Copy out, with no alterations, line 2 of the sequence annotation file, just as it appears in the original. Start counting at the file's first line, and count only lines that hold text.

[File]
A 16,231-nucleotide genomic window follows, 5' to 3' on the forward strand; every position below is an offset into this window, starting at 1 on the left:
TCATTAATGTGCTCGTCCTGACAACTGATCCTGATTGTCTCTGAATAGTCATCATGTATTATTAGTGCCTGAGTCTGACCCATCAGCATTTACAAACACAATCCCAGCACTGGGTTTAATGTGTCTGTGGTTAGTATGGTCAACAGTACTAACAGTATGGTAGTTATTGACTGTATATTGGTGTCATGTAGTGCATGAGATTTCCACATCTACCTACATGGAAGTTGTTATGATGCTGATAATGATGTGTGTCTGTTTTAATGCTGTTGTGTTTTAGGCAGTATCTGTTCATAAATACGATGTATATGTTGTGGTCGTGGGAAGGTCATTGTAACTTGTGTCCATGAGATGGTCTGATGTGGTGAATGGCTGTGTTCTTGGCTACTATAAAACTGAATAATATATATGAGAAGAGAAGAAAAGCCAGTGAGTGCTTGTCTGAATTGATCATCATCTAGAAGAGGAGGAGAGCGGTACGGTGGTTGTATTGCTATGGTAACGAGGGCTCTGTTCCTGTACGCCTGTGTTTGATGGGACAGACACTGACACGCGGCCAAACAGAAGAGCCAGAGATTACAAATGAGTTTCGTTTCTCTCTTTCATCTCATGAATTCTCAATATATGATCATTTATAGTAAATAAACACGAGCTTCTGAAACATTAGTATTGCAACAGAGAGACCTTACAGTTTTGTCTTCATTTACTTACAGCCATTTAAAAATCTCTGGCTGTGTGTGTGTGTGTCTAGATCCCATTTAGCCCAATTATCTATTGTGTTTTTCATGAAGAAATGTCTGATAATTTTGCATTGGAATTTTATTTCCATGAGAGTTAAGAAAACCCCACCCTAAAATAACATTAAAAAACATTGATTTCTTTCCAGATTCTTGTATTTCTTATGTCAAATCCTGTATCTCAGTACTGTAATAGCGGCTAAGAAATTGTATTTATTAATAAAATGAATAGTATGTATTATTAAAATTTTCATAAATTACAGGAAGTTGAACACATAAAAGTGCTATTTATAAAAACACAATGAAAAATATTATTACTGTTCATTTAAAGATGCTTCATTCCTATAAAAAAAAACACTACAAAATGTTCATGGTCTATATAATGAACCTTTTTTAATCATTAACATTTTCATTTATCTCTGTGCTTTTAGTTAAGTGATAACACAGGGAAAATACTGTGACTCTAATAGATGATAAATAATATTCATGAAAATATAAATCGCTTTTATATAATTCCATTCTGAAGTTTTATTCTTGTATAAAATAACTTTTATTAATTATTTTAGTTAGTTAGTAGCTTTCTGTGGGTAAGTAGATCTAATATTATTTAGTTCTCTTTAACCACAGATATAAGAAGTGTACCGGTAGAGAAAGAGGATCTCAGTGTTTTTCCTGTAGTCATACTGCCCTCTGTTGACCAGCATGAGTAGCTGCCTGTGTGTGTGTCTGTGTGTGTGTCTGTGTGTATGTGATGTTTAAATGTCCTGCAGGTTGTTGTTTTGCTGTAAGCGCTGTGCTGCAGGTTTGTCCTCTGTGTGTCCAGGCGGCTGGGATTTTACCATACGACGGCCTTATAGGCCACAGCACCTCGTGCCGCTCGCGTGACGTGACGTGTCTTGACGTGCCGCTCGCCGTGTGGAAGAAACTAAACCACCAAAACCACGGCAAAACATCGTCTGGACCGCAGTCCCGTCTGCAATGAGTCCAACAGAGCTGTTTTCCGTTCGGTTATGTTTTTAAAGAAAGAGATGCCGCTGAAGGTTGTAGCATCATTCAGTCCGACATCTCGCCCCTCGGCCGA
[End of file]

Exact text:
TCATTAATGTGCTCGTCCTGACAACTGATCCTGATTGTCTCTGAATAGTCATCATGTATTATTAGTGCCTGAGTCTGACCCATCAGCATTTACAAACACAATCCCAGCACTGGGTTTAATGTGTCTGTGGTTAGTATGGTCAACAGTACTAACAGTATGGTAGTTATTGACTGTATATTGGTGTCATGTAGTGCATGAGATTTCCACATCTACCTACATGGAAGTTGTTATGATGCTGATAATGATGTGTGTCTGTTTTAATGCTGTTGTGTTTTAGGCAGTATCTGTTCATAAATACGATGTATATGTTGTGGTCGTGGGAAGGTCATTGTAACTTGTGTCCATGAGATGGTCTGATGTGGTGAATGGCTGTGTTCTTGGCTACTATAAAACTGAATAATATATATGAGAAGAGAAGAAAAGCCAGTGAGTGCTTGTCTGAATTGATCATCATCTAGAAGAGGAGGAGAGCGGTACGGTGGTTGTATTGCTATGGTAACGAGGGCTCTGTTCCTGTACGCCTGTGTTTGATGGGACAGACACTGACACGCGGCCAAACAGAAGAGCCAGAGATTACAAATGAGTTTCGTTTCTCTCTTTCATCTCATGAATTCTCAATATATGATCATTTATAGTAAATAAACACGAGCTTCTGAAACATTAGTATTGCAACAGAGAGACCTTACAGTTTTGTCTTCATTTACTTACAGCCATTTAAAAATCTCTGGCTGTGTGTGTGTGTGTCTAGATCCCATTTAGCCCAATTATCTATTGTGTTTTTCATGAAGAAATGTCTGATAATTTTGCATTGGAATTTTATTTCCATGAGAGTTAAGAAAACCCCACCCTAAAATAACATTAAAAAACATTGATTTCTTTCCAGATTCTTGTATTTCTTATGTCAAATCCTGTATCTCAGTACTGTAATAGCGGCTAAGAAATTGTATTTATTAATAAAATGAATAGTATGTATTATTAAAATTTTCATAAATTACAGGAAGTTGAACACATAAAAGTGCTATTTATAAAAACACAATGAAAAATATTATTACTGTTCATTTAAAGATGCTTCATTCCTATAAAAAAAAACACTACAAAATGTTCATGGTCTATATAATGAACCTTTTTTAATCATTAACATTTTCATTTATCTCTGTGCTTTTAGTTAAGTGATAACACAGGGAAAATACTGTGACTCTAATAGATGATAAATAATATTCATGAAAATATAAATCGCTTTTATATAATTCCATTCTGAAGTTTTATTCTTGTATAAAATAACTTTTATTAATTATTTTAGTTAGTTAGTAGCTTTCTGTGGGTAAGTAGATCTAATATTATTTAGTTCTCTTTAACCACAGATATAAGAAGTGTACCGGTAGAGAAAGAGGATCTCAGTGTTTTTCCTGTAGTCATACTGCCCTCTGTTGACCAGCATGAGTAGCTGCCTGTGTGTGTGTCTGTGTGTGTGTCTGTGTGTATGTGATGTTTAAATGTCCTGCAGGTTGTTGTTTTGCTGTAAGCGCTGTGCTGCAGGTTTGTCCTCTGTGTGTCCAGGCGGCTGGGATTTTACCATACGACGGCCTTATAGGCCACAGCACCTCGTGCCGCTCGCGTGACGTGACGTGTCTTGACGTGCCGCTCGCCGTGTGGAAGAAACTAAACCACCAAAACCACGGCAAAACATCGTCTGGACCGCAGTCCCGTCTGCAATGAGTCCAACAGAGCTGTTTTCCGTTCGGTTATGTTTTTAAAGAAAGAGATGCCGCTGAAGGTTGTAGCATCATTCAGTCCGACATCTCGCCCCTCGGCCGA